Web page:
Punctuation on the ACT English – Everything but the Commas


Punctuation on the ACT English


Punctuation can be the most confusing parts of writing that baffle not just students, but professional writers as well. Do you know the difference between a semi-colon and a period? What about a dash and a colon?

The good news is that the ACT English section is a multiple-choice test, so your job is to pick out a correct answer out of available choices. The ACT tests a specific set of punctuation rules, most of which deal with commas. We’ve covered commas in a separate article and will concentrate this commentary around the other punctuation rules you need to know, namely: apostrophes, colons, semicolons, and dashes.

Let’s talk about each in more detail.


Punctuation on the ACT English

Apostrophes on ACT English can be really tricky and focus around possessives and contractions.


Punctuation on the ACT English

The basic possessives rule is simple and straightforward: if a word is singular or plural but doesn’t end in an “-s,” then you should add apostrophe s (‘s) to the end of the word.

The cat –> The cat’s

The women –> the women’s

If a word is plural and ends in an “-s,” then you place an apostrophe after the final -s (-s’).

The doctors –> The doctors’

Let’s look at how this works in a sentence.

Our neighbors car is so old that its about to fall apart.

This sentence is missing a few apostrophes. The sentence refers to an old car owned by a neighbor, so the correct punctuation is:

Our neighbor’s car is so old that it’s about to fall apart.

Note that the “neighbors” can refer to more than one person, in that case, the correct punctuation is:

Our neighbors’ car is so old that it’s about to fall apart.

In this example, to determine possession, you have to look for context clues within the paragraph. If the “neighbors” are referred to as they – use plural possession. If “neighbor” is referred to as he or she – use singular.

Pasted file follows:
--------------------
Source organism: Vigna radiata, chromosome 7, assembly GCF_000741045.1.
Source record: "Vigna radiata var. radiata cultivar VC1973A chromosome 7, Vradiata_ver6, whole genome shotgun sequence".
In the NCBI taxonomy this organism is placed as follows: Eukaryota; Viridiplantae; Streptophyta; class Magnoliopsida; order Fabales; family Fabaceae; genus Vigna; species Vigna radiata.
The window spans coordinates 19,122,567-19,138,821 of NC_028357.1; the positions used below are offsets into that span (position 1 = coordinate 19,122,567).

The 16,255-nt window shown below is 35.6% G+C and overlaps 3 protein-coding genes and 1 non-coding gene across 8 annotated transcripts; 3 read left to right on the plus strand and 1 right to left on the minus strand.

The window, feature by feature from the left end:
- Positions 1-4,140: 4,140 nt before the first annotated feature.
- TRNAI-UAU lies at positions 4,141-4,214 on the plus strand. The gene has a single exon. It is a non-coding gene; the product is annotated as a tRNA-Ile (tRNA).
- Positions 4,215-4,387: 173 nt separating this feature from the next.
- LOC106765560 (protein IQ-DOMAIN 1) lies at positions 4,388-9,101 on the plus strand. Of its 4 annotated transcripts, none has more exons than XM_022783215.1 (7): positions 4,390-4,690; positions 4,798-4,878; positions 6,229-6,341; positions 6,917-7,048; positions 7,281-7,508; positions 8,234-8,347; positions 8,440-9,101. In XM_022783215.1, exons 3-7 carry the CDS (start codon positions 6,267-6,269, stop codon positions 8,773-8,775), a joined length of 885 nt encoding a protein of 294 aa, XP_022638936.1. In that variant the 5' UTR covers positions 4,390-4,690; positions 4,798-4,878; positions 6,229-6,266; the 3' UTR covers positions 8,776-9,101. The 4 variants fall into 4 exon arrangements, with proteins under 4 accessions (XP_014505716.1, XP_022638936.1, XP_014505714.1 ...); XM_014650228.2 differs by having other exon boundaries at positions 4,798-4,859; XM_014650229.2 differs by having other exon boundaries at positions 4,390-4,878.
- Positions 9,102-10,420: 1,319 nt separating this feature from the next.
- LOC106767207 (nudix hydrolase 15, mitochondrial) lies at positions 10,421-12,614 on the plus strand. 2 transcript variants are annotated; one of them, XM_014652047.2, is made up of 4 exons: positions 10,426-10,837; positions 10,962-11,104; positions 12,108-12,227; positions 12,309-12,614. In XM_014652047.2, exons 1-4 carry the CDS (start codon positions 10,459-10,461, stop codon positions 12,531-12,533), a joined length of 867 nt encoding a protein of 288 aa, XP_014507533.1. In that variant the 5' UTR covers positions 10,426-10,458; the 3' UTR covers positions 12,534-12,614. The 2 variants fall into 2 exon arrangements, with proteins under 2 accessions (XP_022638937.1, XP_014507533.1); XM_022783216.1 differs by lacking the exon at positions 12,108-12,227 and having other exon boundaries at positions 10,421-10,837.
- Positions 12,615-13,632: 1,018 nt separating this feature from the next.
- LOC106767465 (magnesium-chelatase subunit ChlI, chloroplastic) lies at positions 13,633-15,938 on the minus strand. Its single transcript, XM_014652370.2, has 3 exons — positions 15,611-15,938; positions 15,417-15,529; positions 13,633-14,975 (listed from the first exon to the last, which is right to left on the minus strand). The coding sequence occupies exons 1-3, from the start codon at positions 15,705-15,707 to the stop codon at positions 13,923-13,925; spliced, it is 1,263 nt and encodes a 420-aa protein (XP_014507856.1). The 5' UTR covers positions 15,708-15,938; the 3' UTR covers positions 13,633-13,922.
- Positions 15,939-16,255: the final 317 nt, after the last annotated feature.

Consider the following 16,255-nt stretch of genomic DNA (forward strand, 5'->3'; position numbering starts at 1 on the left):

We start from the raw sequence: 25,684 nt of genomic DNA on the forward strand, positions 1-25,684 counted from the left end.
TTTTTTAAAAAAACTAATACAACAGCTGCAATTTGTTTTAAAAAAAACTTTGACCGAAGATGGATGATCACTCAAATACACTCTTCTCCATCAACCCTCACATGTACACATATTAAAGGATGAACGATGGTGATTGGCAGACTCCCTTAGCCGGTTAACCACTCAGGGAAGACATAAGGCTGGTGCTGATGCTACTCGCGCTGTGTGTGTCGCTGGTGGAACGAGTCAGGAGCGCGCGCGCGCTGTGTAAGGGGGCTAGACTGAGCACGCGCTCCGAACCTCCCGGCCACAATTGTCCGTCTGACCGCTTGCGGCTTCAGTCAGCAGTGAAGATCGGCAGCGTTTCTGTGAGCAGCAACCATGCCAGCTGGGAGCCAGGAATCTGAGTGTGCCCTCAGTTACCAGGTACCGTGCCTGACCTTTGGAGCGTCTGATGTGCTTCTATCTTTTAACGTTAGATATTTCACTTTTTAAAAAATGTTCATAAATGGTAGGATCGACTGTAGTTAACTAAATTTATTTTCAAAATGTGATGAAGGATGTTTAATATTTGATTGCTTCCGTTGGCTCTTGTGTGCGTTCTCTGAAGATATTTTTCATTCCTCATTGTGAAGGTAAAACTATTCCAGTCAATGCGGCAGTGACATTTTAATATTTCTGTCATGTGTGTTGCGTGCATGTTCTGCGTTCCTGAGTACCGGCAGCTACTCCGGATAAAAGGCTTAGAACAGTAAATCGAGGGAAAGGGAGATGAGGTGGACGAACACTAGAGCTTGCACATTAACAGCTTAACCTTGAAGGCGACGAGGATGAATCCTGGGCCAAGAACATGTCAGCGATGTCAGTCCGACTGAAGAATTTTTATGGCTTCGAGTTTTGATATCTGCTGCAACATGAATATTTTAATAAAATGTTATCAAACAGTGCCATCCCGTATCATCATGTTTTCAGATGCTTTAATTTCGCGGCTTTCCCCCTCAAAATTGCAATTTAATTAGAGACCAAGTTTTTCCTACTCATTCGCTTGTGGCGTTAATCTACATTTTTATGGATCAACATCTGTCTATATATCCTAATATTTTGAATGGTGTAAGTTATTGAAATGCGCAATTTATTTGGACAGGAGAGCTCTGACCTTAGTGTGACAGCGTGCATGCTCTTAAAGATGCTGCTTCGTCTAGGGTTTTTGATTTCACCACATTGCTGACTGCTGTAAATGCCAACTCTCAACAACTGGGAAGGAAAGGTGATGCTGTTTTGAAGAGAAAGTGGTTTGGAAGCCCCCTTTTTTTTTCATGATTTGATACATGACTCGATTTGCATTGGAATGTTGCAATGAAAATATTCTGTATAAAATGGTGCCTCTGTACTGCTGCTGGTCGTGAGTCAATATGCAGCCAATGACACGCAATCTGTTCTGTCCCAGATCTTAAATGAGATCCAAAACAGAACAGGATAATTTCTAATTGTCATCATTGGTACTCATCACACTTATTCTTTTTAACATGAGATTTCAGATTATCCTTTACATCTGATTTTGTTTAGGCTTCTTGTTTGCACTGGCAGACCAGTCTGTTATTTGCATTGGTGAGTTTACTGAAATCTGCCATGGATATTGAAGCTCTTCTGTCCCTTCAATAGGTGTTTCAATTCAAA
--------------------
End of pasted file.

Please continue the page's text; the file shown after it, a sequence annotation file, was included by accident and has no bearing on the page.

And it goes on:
On the ACT English, possessive questions test your ability to determine if there is a need for an apostrophe and whether the related noun is singular or plural.

Many students make a mistake of thinking that only a noun representing a person (or another live thing) can be possessive. That is not true. Any noun can be possessive.

Possessives (cont’d)

For example:   An idea of a book à a book’s idea.

The project of the semester à The semester’s project.

Remember that words like “family” and “each” are singular, while word like “some” is plural.

Sometimes the context clues are difficult to find, so, if you are unsure, check the sentences before and after the noun in question.

Exception to the rule: An exception to the rule if you have to put an apostrophe after a famous person’s name that ends in an -s.

For example: for a novel by a famous author like Charles Dickens, you would say: Dickens’ novel, not Dickens’s novel.

ACT Example





The first thing to determine if whether there should be possession in this sentence. “his familys’ farm” can be rephrased to say “farm of his family.” This means that noun possession is necessary. A correct way to say this could be “family farm” but that is not one of the available choices.

We can eliminate choice A because the plural possessive of the word family is families’, not familys’.

Should it be family’s or families? Let’s look at context clues. The sentence is talking about Benjamin Banneker’s family, so “his” is a good clue. Each person usually has one family, so singular form is correct.

Because we determined that there should be possession and that the word “family” is used in singular form, the only correct option is B.


Punctuation on the ACT English

Rule: an apostrophe in contractions replaces the missing letter or letters.  

            Do not –>Don’t (apostrophe replaces “o”)

I have–> I’ve (apostrophe replaces “ha”)

ACT English tests a few very specific contraction rules.

Rule: Could, Would, Should is ALWAYS Have, and NEVER Of

When speaking, people commonly use expressions such as “could of,” “would of,” or “should of.” This usage is actually grammatically incorrect and the words could, would, and should must be paired with have. For example:

Incorrect:         I should of studied more for the final.

Correct                        I should have studied more for the final.

Remember, should of, could of, would of is ALWAYS wrong. If you are confused about any written contraction, try to replace it with a full form. This method will show you if the contraction is correct.


Punctuation on the ACT English

One of the most common mistakes students make on ACT English is confuse “it’s,” “its,” and “its’”. Do you know the difference?

It’s – can be expanded to read: it is or it has

Its – possessive form of it

Its’ – does not exist and shows up on ACT to trick unsuspecting students

For pronouns, an apostrophe always indicates a contraction.